07 Feb Playing by SEC Rules to Sell Your EB-5 Offering in the US with Clem Turner
When EB-5 investors are already in the US, project developers must play by slightly different rules. In this episode, Mona and Mark sit down with Clem Turner to discuss the ins and outs of SEC compliance when private offerings are sold inside the US. Listen in for insight around the Reg D exemption process, the verification of accredited investors, and the safety in filing Form D as a compliance measure.
Southeast Asian interest in EB-5 continues to surge, and that includes a number of Indian nationals living, working and going to school in the US on H-1B, L-1 or F-1 visas. If you are selling a private offering to EB-5 investors already in the States, the SEC requires you play by different rules. So, how does the exemption process differ between off-shore and private equity capital? And what are the potential consequences if you don’t file the appropriate paperwork in compliance with SEC regulations?
Clem Turner is an EB-5 corporate and securities attorney with 23 years of experience. He has advised numerous Regional Centers and corporations seeking EB-5 capital in industries ranging from technology to hospitality to manufacturing. Today, he joins Mona and Mark to discuss the Reg D exemption process necessary in soliciting foreign investors within the US.
Clem explains what information is included in Form D, when and to whom the paperwork should be filed, and why it is necessary with or without a PPM. Listen in for insight around verifying accredited investors and learn why the trend toward oversubscription is a concern for EB-5 investors.
Understanding the Reg D Exemption
- Reg S is the off-shore exemption that works for the majority of EB-5 deals. It proves that the investors are not in the country and that the deal was signed outside the US.
- When a private offering is sold within the US, Reg S is unavailable. For instance, someone in the States on an H-1B visa doesn’t qualify for Reg S. In this case, Reg D should be employed instead.
- Filing Form D is the official last step of the Reg D exemption process, and it is required from a compliance perspective. So far, the SEC has not enforced a consequence for failing to file Form D, but USCIS is likely to send an RFE in its absence.
The Fundamentals of Form D
- If you are doing a project on your own, you may choose to put together a PPM or employ another means of disclosure. But remember, the PPM is a matter of content, while Reg S and Reg D deal with process. Therefore, filing Form D is necessary with or without a PPM.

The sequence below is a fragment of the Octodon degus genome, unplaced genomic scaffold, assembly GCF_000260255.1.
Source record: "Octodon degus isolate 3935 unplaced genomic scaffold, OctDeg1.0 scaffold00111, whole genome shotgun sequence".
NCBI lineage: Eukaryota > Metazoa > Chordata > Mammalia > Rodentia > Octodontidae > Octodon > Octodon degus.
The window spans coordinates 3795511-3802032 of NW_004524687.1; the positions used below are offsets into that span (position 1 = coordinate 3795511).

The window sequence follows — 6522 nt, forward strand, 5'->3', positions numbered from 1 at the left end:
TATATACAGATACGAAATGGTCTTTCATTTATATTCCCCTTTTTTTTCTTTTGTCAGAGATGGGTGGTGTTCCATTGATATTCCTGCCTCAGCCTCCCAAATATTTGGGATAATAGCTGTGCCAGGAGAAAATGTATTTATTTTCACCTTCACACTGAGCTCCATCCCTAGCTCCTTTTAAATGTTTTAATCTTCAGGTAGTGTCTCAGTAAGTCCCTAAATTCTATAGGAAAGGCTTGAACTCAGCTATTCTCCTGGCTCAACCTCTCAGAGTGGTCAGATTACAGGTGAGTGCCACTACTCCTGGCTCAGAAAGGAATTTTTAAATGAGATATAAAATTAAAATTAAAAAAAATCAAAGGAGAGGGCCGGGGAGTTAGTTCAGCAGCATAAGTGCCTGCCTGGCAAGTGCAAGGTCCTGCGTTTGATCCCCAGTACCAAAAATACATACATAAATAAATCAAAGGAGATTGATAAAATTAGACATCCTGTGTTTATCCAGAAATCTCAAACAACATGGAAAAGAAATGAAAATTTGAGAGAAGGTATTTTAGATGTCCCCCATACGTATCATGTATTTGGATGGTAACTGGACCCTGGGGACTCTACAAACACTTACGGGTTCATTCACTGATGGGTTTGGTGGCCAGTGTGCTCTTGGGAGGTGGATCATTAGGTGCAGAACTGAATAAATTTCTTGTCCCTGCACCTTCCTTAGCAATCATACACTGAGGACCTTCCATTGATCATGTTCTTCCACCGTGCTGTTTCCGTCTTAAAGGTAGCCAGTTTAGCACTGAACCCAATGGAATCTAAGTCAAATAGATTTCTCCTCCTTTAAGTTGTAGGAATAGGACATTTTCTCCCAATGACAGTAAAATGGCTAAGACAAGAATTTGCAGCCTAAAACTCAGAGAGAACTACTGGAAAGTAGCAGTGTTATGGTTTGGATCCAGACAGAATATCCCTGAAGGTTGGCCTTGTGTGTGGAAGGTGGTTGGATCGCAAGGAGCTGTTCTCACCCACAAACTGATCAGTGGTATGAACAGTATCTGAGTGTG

- Form D includes information about the issuer, the owners of the issuer, and the states in which the offering has been made. It also requires the names and contact information of any broker-dealers involved as well as their FINRA numbers.
- Form D is a federal form. However, once you secure an investor from a particular state, you must also give that state notice by sending an updated Form D and paying a fee.
- Form D should be filed within 15 days of the first sale and again at the end of the offering to amend the original. If the process takes more than a year, Clem recommends submitting annual updates to the SEC.
The Safety in Following Reg D
- If you go in on a project with a small group of friends, you can either classify your offering as a Reg D-exempted transaction or as an old-fashioned private placement under Rule 42 of the securities laws. If you choose the first option, you must file Form D.
- If you utilize an old-fashioned private placement, you are not sheltered by Reg D should something go wrong with the project. For example, a lack of Form D could be used as part of the argument for an investor suing for rescission—to get out of a deal.
Verifying Accredited Investors
- Under the new rules of Reg D in the Jobs Act, a project using crowd financing requires third-party verification. This means that an accountant, lawyer or financial planner must confirm that each investor meets the net worth requirements to be considered accredited.
- If you use the original Reg D exemption, you are allowed to rely on a simple questionnaire to verify that investors meet net worth requirements. Most EB-5 projects work from these old rules, but keep in mind that Form D is required either way.
The Concerns Around Oversubscription
- When project developers continue to raise capital after a project is full, that is known as oversubscription. Clem believes this is happening because of concerns that some investors will be denied or pull out of the project.
- Within the context of EB-5, oversubscription presents a problem with regard to the job cushion. If, for example, you start with a relatively safe 20% cushion, but oversubscription reduces the cushion to 15%, you should send out a notice and get consent from the investors who have already signed on to the project.